Hamdan was tried in 2008 before a military commission at the U.S. prison at Guantanamo Bay, Cuba. He was acquitted of conspiracy but convicted of material support of terrorism; he was sentenced to 5 1
2 years in prison and released in 2009 to his family in Yemen.
In seeking to overturn his conviction, Hamdan argued that material support of terrorism was not considered a war crime under international law when he was accused of aiding al-Qaeda. In a 28-page ruling, Judge Brett M. Kavanaugh of the U.S. Court of Appeals for the D.C. Circuit agreed.
“If the Government wanted to charge Hamdan with aiding and abetting terrorism or some other war crime that was sufficiently rooted in the international law of war . . . it should have done so,” wrote Kavanaugh, who was joined by Chief Judge David B. Sentelle and Senior Judge Douglas H. Ginsburg.
Joseph McMillan, an attorney for Hamdan, praised the decision, saying, “We are gratified that even in the midst of the perceived national emergency the American courts are prepared to uphold the rule of law in that way and insist that we proceed with accordance of law.”
McMillan said Hamdan had not learned of the ruling as of Tuesday afternoon.
Dean Boyd, a Justice Department spokesman, said the government was reviewing the decision and declined to comment further.
The opinion hinged largely on the centuries-old “ex post facto” legal principle, which ensures that defendants are not charged retroactively with crimes that were not considered offenses at the time they were allegedly committed. Hamdan was charged under the 2006 Military Commissions Act, a law that authorized the government to try detainees before military tribunals for war crimes.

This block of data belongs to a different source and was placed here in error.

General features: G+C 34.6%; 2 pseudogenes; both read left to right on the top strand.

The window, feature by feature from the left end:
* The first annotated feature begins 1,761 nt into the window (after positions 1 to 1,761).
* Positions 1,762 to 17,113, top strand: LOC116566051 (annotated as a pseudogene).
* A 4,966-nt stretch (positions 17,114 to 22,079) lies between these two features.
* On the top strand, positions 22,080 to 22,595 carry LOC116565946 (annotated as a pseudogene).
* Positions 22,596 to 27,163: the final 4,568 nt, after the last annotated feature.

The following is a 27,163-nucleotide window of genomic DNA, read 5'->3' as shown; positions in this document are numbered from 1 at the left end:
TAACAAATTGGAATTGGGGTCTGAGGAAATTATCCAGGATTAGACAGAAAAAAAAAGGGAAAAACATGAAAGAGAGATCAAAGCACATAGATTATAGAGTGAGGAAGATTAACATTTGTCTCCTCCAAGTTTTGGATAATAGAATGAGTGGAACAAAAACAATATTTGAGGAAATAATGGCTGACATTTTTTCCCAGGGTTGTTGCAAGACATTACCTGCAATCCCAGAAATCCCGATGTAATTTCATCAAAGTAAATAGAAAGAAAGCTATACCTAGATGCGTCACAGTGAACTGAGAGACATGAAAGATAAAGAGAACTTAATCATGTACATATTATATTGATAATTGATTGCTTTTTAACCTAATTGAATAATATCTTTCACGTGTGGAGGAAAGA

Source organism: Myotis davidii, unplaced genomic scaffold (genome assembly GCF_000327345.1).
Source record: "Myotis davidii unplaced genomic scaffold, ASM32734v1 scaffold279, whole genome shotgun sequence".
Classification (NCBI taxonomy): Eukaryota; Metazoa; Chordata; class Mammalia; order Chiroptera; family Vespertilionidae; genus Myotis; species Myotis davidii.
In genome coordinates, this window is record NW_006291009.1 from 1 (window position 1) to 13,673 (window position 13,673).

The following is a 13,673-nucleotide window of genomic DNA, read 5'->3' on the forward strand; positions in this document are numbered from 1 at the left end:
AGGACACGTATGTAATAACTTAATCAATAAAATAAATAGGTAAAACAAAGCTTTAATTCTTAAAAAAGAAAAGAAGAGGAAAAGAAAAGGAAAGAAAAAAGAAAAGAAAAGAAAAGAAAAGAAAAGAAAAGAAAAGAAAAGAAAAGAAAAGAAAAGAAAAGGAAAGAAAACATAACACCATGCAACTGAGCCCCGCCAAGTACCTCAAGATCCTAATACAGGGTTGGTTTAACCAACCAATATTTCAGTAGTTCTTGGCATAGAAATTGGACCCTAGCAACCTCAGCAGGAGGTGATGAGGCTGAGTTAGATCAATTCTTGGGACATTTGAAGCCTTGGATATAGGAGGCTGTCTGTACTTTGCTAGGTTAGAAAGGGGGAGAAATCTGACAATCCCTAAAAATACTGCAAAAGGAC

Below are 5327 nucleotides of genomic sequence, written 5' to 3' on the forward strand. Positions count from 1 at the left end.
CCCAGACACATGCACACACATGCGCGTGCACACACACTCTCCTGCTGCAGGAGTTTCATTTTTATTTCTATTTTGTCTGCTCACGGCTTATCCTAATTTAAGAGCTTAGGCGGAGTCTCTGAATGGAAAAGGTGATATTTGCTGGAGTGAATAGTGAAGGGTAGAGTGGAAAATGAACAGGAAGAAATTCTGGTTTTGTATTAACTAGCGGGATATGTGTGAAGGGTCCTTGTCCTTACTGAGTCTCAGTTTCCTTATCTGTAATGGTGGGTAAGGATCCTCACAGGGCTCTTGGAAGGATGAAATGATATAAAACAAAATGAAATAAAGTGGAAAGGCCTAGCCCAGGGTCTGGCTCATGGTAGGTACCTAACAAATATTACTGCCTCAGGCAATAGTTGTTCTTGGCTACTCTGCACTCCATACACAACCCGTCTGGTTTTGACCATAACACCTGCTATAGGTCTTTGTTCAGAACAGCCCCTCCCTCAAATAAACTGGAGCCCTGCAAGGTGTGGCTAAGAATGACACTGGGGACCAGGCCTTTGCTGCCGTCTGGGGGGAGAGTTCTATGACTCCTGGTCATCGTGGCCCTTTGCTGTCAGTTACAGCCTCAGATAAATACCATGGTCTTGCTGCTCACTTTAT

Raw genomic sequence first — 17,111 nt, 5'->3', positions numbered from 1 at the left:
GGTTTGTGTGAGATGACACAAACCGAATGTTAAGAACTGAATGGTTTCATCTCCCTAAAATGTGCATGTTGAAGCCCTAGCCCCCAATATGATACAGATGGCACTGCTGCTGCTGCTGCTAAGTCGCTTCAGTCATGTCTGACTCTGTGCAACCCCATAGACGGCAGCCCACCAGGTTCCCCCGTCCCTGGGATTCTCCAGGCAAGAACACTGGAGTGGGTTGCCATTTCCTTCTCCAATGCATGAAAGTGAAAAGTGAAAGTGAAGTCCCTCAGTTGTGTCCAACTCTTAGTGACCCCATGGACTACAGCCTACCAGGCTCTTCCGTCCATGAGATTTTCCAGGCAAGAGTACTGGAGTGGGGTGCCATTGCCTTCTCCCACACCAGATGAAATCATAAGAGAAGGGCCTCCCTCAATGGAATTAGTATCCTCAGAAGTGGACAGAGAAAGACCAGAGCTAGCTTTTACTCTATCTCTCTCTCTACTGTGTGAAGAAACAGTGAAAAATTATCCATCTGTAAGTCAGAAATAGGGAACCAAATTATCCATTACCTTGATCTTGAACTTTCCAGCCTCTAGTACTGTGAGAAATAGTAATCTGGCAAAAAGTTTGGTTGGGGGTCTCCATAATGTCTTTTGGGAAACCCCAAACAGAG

The appeals court determined that lawmakers were cognizant of the Constitution’s prohibition on “ex post facto” laws and believed that material support of terrorism was “a pre-existing crime under the law of war” when they specified that offense and others in the 2006 act. But the legislators were wrong, the court found. “There is no international-law proscription of material support for terrorism,” Kavanaugh wrote.
It is not clear how the ruling will affect other cases before military commissions. There are 166 detainees at Guantanamo. The Pentagon has cleared 87 for release or transfer abroad, and the rest could stand trial.
Among those facing charges before a military commission is Khalid Sheik Mohammed, the alleged mastermind of the Sept. 11, 2001, terrorist attacks.
Robert Chesney, a University of Texas law professor who specializes in national security matters, said the decision would probably have a limited effect on future cases because it “only applies to pre-2006 conduct, and at the moment there are few cases involving material support charges in military commissions.”
Even if detainees’ cases fall apart before the commissions, it is unlikely that the government will be forced to free any prisoners. The U.S. Court of Appeals for the D.C. Circuit has granted authorities generous leeway in detaining prisoners, and Kavanaugh took pains to note that “our judgment would not preclude the detention of Hamdan until the end of U.S. hostilities against al Qaeda.”
Kavanaugh also noted that the ruling would not preclude “appropriate criminal charges in a civilian court.”